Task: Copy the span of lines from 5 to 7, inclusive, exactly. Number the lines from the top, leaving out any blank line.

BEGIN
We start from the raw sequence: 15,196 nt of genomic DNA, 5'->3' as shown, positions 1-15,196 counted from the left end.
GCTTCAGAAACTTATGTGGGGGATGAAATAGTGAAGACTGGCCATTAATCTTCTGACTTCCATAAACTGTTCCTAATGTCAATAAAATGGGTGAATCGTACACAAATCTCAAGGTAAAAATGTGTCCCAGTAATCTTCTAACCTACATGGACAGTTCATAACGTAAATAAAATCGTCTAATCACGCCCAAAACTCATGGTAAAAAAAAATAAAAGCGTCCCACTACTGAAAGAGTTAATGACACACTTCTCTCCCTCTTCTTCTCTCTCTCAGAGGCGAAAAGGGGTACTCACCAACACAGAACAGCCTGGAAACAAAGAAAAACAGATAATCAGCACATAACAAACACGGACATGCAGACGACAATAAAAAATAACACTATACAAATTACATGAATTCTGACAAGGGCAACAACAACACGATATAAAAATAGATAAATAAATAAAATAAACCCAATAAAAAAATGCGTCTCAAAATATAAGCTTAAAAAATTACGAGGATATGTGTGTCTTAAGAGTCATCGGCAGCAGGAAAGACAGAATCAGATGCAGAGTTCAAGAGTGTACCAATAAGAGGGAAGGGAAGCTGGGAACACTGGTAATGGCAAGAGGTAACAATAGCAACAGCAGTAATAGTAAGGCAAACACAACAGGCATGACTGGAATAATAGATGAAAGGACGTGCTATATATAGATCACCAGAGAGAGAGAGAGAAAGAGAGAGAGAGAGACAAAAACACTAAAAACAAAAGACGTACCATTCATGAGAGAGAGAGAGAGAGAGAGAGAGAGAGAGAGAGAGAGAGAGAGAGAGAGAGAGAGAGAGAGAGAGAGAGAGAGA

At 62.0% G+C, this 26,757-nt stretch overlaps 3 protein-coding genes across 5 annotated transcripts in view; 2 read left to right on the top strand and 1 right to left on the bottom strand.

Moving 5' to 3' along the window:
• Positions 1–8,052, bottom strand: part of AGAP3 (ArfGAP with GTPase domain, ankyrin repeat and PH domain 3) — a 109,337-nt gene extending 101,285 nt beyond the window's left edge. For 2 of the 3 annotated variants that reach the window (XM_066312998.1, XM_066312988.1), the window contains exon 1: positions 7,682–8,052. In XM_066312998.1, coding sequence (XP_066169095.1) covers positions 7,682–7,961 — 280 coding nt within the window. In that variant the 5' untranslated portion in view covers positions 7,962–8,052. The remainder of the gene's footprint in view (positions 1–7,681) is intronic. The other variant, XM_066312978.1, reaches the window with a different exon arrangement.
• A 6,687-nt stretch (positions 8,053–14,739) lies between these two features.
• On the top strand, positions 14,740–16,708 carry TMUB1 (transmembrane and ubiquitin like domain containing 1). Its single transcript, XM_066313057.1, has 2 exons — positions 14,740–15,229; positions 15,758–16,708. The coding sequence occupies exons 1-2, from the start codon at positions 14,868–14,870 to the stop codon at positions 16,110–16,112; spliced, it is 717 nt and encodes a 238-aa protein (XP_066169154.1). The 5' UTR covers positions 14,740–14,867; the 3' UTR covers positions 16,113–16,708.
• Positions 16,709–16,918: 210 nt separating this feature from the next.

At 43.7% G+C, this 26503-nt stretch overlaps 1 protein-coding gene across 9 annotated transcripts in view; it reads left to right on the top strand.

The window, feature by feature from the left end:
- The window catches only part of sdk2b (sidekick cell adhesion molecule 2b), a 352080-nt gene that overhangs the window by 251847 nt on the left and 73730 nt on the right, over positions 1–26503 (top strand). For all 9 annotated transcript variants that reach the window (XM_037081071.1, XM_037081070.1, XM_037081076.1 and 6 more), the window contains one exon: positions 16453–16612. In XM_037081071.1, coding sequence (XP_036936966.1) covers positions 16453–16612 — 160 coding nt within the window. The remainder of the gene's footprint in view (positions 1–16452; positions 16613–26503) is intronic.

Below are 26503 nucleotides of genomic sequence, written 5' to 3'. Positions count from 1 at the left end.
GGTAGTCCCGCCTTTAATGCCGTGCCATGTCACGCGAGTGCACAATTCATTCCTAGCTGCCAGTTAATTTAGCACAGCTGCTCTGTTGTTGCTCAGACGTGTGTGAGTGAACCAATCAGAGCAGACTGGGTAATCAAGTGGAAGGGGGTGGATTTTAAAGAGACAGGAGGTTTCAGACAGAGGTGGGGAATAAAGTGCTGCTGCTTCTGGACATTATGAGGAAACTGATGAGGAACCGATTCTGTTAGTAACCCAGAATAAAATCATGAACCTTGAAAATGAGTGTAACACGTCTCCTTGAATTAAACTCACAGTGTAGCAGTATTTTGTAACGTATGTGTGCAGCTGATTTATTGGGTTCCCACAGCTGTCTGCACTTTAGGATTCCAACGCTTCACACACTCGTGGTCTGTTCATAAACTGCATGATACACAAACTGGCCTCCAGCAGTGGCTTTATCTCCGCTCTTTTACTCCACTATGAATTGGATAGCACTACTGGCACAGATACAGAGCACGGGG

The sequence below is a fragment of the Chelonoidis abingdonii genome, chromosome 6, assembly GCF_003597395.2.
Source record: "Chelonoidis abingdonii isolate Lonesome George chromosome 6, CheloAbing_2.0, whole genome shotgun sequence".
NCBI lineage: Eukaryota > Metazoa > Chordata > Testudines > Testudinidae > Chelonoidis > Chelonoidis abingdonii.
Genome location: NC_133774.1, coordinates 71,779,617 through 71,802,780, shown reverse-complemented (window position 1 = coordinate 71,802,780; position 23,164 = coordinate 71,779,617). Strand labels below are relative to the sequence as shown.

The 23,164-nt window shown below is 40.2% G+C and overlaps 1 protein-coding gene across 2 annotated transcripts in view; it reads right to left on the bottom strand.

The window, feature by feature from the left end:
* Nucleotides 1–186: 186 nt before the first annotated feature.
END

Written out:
• Positions 1–8,052, bottom strand: part of AGAP3 (ArfGAP with GTPase domain, ankyrin repeat and PH domain 3) — a 109,337-nt gene extending 101,285 nt beyond the window's left edge. For 2 of the 3 annotated variants that reach the window (XM_066312998.1, XM_066312988.1), the window contains exon 1: positions 7,682–8,052. In XM_066312998.1, coding sequence (XP_066169095.1) covers positions 7,682–7,961 — 280 coding nt within the window. In that variant the 5' untranslated portion in view covers positions 7,962–8,052. The remainder of the gene's footprint in view (positions 1–7,681) is intronic. The other variant, XM_066312978.1, reaches the window with a different exon arrangement.
• A 6,687-nt stretch (positions 8,053–14,739) lies between these two features.
• On the top strand, positions 14,740–16,708 carry TMUB1 (transmembrane and ubiquitin like domain containing 1). Its single transcript, XM_066313057.1, has 2 exons — positions 14,740–15,229; positions 15,758–16,708. The coding sequence occupies exons 1-2, from the start codon at positions 14,868–14,870 to the stop codon at positions 16,110–16,112; spliced, it is 717 nt and encodes a 238-aa protein (XP_066169154.1). The 5' UTR covers positions 14,740–14,867; the 3' UTR covers positions 16,113–16,708.